The American Mathematical Association of Two-Year Colleges (AMATYC) is the main professional development organization for mathematics teachers at two-year colleges. Part of its mission is to “offer multiple opportunities for the preparation and continuing professional development of a competent and diverse mathematics faculty skilled in a variety of teaching modalities addressing different learning styles.” To fulfill this, AMATYC offers an annual conference, webinars, traveling workshops, an online community for members to discuss topics, a mathematics journal (MathAMATYC Educator), and a newsletter (AMATYC News). In addition, AMATYC has several position statements and guidelines that range from mathematics teaching to preparation of mathematics faculty.
by Kathryn Kozak, VP of the Southwest Region of AMATYC
I was hoping to write an informative article about a topic that is currently important in mathematics education, such as common core standards changes, developmental education redesign, or availability of open source books. However, I have to admit that I haven’t been able to concentrate on any of these topics. Currently, I am on sabbatical and sitting at my brother and sister-in-law’s farm in New South Wales, Australia, and watching the Grand Final of Australian League Football. So I am a bit distracted, and these topics are not on my mind right now. However, all of these topics and more are immensely important today.
Many of you are probably familiar with the recent op ed piece in the New York Times, Is Algebra Necessary? In this piece Dr. Andrew Hacker, emeritus professor of political science at Queens College, CUNY, argues that all students do not need to take algebra to be productive members of society.
This article has generated a great deal of controversy (probably what he intended in the first place).
As many of you know, AMATYC puts out position statements on certain topics. The Innovative Teaching and Learning Committee (ITLC) has developed a position statement on proctoring testing. There will be a forum on this topic at the AMATYC Annual Conference in Jacksonville, FL in November. Then it will go to the Delegate Assembly at that meeting. If you have any input on this, you can send it to the ITLC committee, attend the forum, or email me. You can find the position paper at
On October 19, I mentioned several cheating scandals that were taking place across the country. The most prevalent was the SAT cheating scandal in which a college students took the SAT exam for several students. Last night, 60 Minutes interviewed this student. Here is the video from the interview.
In case your are not a Phoenix resident, the Arizona Republic has been documenting online secondary education since last Sunday. Many of the issues raised in this series are the same issues we face in our online classes. And many of these students will eventually appear in our community college classes. In particular, the third part of the series discusses cheating by online students.
NPR reported on a study by Dan Ariely (of Predictably Irrational fame) and Francesca Gino that links creativity and dishonesty. Since acafemic dishonesty has been a hot topic in education (particularly online education), I thought I would post a link to the report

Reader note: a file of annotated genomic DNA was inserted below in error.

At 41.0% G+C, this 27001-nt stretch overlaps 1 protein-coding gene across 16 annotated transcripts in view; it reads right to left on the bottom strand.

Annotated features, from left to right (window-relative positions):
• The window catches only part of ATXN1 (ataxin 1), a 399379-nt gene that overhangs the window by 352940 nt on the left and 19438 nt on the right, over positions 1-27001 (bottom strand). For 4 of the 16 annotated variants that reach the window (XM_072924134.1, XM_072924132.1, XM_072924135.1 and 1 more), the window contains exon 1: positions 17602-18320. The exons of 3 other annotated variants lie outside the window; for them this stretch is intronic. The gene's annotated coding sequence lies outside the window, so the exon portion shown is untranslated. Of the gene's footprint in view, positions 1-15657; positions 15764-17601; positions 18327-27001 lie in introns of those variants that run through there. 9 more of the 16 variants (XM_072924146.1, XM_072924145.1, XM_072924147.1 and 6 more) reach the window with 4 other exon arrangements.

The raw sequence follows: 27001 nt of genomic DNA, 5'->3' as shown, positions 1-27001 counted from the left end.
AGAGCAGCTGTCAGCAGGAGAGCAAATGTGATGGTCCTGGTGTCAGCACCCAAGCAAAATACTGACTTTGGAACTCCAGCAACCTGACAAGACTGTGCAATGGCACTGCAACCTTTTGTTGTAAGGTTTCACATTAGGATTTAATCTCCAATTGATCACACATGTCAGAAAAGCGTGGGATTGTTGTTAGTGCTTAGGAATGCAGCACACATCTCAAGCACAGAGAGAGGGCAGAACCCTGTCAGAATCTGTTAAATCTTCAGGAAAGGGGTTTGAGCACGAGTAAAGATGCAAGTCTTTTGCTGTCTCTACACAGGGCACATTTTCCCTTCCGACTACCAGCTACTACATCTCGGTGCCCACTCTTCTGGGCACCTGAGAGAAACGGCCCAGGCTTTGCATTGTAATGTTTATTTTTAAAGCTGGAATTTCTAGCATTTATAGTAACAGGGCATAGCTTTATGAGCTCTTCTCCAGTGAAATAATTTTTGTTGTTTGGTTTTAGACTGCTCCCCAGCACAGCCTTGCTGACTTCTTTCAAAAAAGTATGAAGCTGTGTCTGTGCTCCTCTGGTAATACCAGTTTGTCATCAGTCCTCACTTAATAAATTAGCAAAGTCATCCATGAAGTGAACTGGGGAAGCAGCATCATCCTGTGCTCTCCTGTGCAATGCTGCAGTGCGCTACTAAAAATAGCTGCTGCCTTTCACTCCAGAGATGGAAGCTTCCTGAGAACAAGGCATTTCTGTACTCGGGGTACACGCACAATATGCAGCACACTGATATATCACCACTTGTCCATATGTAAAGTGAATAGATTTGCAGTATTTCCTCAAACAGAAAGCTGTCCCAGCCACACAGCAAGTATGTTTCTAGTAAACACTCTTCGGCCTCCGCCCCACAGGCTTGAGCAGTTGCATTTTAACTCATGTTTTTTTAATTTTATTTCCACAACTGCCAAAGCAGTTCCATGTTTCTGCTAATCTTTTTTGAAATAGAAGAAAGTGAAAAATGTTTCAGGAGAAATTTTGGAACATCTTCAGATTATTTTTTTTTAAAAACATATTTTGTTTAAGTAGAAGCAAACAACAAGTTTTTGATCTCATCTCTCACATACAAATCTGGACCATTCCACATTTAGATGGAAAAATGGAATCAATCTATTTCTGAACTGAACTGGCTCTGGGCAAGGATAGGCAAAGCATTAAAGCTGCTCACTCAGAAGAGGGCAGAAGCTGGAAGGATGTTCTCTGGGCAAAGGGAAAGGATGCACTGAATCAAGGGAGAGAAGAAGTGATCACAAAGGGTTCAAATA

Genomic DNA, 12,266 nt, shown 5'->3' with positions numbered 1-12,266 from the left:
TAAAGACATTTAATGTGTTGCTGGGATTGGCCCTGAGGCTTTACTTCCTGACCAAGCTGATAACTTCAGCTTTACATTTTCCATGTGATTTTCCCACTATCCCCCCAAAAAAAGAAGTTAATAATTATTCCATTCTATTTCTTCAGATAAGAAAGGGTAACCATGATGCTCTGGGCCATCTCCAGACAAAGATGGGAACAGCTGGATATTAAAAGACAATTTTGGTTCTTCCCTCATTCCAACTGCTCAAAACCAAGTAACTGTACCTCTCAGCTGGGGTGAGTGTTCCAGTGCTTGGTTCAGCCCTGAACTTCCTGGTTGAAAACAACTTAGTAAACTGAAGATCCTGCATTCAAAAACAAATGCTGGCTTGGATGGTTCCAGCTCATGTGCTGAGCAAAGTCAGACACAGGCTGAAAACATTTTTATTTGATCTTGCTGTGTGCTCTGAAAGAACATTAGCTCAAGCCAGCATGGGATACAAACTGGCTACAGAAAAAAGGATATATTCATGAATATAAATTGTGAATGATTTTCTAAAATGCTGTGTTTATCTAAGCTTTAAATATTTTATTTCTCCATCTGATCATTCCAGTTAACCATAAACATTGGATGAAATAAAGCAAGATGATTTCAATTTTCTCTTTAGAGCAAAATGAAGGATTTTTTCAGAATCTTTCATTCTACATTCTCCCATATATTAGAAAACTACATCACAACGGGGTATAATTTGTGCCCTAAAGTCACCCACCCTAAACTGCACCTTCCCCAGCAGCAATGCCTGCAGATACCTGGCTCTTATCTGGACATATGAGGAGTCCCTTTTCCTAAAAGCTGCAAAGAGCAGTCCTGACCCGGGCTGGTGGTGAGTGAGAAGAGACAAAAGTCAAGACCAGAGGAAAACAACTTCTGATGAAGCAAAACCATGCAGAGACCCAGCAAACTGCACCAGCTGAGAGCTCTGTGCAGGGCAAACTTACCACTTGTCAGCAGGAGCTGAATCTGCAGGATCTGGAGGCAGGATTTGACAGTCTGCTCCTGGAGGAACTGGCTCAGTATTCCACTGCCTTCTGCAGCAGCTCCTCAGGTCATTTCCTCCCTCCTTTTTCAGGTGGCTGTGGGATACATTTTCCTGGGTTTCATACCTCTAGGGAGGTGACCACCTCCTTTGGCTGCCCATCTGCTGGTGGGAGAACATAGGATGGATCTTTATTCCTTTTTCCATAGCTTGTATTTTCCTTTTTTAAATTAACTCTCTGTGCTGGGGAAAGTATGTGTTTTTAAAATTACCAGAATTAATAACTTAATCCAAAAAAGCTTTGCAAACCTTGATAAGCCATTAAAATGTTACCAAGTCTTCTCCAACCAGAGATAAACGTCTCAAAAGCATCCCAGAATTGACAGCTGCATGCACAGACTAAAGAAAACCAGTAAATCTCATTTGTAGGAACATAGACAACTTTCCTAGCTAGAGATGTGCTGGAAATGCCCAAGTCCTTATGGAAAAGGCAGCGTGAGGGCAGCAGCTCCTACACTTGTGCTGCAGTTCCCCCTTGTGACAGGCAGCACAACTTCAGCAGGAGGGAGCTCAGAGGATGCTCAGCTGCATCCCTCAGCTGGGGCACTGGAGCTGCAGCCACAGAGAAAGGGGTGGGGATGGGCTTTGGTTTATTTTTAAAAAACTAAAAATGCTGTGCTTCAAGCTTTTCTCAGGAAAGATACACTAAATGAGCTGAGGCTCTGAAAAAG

During the Fall 2011 Articulation Meeting at the ArizMATYC conference at Estrella Mountain Community College, several attendees brought up the subject of proctored testing. The suggestion was made that the members of the ATF should pass a resolution regarding proctored testing in mathematics courses. The discussion was eventually tabled and moved to next Spring’s ATF meeting.
On the way back from the ATF meeting, I learned of another cheating scandal that had taken place in New Jersey.
In this scandal, a college sophomore was able to stand in for several students and take their SAT for $1500 to $2500 a pop. He was even able to impersonate a female student with a gender neutral name. This student was able to doctor up New York State drivers licenses and gain entry to the proctored testing environment provided by Educational Testing Services.
This is not an isolated incident. At the elementary school level, teachers have been cheating for their students.
Those teachers were probably once cheating students! I wonder if they had access to the wealth of information on Youtube about cheating on tests. Here are the top 5 videos (with an ad before the actual video):
Each of these videos makes it seem that cheating is completely ethical and a reasonable thing to do.
AMATYC’s Innovative Teaching and Learning Committee is currently developing a position statement on Proctored Testing. At the AMATYC conference in Austin on Thursday, November 10, there will be an Input Hearing on this position statement. If you are at the conference, you can attend this hearing, moderated by Mary Beth Orrange, from 7:30 to 8:00 PM.
In 2008, Arizona revised its laws regarding course materials. In particular, a part of Arizona Revised Statatutes § 15–1891 addresses the issues regarding the selling of textbook copies sent for review to instructors. Section E of this statute says
E. A book buyer or vendor of course materials shall not solicit a faculty member or employee of a university under the jurisdiction of the Arizona board of regents or a community college under the jurisdiction of a community college district in this state for the purpose of selling or trading a free sample copy or complimentary teacher editions provided at no charge by a publisher to a faculty member or employee.
In addition to this section of 15-1891, many colleges and universities have adopted policies that restrict the sales of complimentary copies.
So why do the book buyers continue to show up at my door several times a year?